When it comes time for a fundraising drive, many nonprofits find themselves doing the same kind of events year after year — dinner functions, concerts and other traditional mingle-and-donate events. Of course, it’s good for your main donors to have a few events they will annually mark on their calendars, but to bring in new donors and get more awareness in the community, you may find it’s time to plan a fundraising event that’s a little more unusual.
Tap Into the Community Spirit
So, what are some examples of less traditional fundraising events and why may they work for you? Well, the best unusual fundraisers tap into the spirit of their respective community. How is best to do that will depend on the fundraiser. If your community has a large selection of restaurants or if you have a culinary tradition, then perhaps a food or drink festival would work to both bring local businesses some media exposure and your cause a portion of the proceeds.
Another unusual fundraiser involving local businesses — partnerships in the community are important — is a scavenger hunt. Have teams search a neighborhood or the whole town for clues. The winning team can either become your nonprofit’s ambassadors for the next year or donate a set amount of money from each participating team member. Local businesses would provide resting places for the clues, thus bringing them press. You could also have teams seek sponsorship before the event, with money going to charity.
Banding together with other area nonprofits or causes for social good to create a “Giving Day” in your community can also be a great way to pool resources and get recognition from a wider segment of your population. Though some experts caution against co-promotions because of the potential of mixing messages, if you take inspiration from the Giving Tuesday organizers, you’ll see it’s possible to send out a concerted message that funding is needed without your personal missions becoming lost in the shuffle. Consult with local nonprofits or with a local group that has experienced good luck organizing large fundraising events to see the types of events that would suit all of you the best.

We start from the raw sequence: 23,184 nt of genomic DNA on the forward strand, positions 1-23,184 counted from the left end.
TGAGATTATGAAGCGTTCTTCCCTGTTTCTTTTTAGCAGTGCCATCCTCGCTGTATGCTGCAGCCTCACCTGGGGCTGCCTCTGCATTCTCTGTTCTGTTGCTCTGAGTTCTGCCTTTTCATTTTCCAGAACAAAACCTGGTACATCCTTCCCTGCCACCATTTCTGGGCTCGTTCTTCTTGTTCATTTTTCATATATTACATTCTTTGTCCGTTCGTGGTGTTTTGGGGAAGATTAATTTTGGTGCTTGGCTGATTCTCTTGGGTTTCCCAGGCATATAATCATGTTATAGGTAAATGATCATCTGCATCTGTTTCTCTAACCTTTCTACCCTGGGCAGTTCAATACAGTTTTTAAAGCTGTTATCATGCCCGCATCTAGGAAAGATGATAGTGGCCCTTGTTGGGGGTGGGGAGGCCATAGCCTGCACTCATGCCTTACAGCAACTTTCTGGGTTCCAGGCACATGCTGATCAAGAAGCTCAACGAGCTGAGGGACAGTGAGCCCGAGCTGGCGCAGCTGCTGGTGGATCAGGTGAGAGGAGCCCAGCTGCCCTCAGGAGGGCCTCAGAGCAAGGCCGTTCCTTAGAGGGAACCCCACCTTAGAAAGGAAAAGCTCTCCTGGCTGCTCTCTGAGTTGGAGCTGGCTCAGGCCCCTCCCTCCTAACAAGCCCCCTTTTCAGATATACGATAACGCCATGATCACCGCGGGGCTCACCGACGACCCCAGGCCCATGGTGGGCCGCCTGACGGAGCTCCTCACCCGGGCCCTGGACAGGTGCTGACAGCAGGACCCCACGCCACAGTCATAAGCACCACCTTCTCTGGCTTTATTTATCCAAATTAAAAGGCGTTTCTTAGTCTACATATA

Embark on a Challenge
Challenge-related fundraising ideas can be a lot of fun for you and your donors. This past year, the “Movember” challenge was extremely popular in the media. Though it’s not as closely tied with one cause, asking men to skip shaving for the month of November and donate a certain amount of money to prostate cancer research for each day they let their beards or mustaches grow, turned out to be a phenomenal idea. Other enjoyable challenges may include sponsorship for taking a dare such as dyeing their hair an unusual color, shaving their heads, or performing a difficult task in public. Marathon-like challenges can also be fun, such as a walking challenge, a healthy eating challenge or a swimming challenge. Get participants to put out the word for your cause, and to let everyone in their networks know your organization could use more press, more volunteers and more money.
If you’re hoping to capture the interest of younger community members, consider expanding your marketing budget to include the development of an online game or app that could bring you awareness or donations. Some games, such as the Half the Sky game on Facebook, end up becoming viral and influence potential donors for a longer time than you may expect. Other ideas involving technology and social media include an online quiz challenge or an online scavenger hunt.
Twist The Traditional
If you’re worried about your board’s or community’s response to an unusual fundraising event, you can take smaller steps for your first event by organizing a mostly traditional event — with a less usual twist. For example, instead of having a seasonal awards dinner, consider making a “host a mystery” party. At the dinner, hold a “reverse raffle” where diners win unpleasant or silly prizes unless they offer to donate more money to get out of the prize.
There’s no limit to the kinds of unusual events you can hold to benefit your nonprofit or cause. The key point to organizing one, however, is correctly positioning the event in the eyes of your donors and larger community.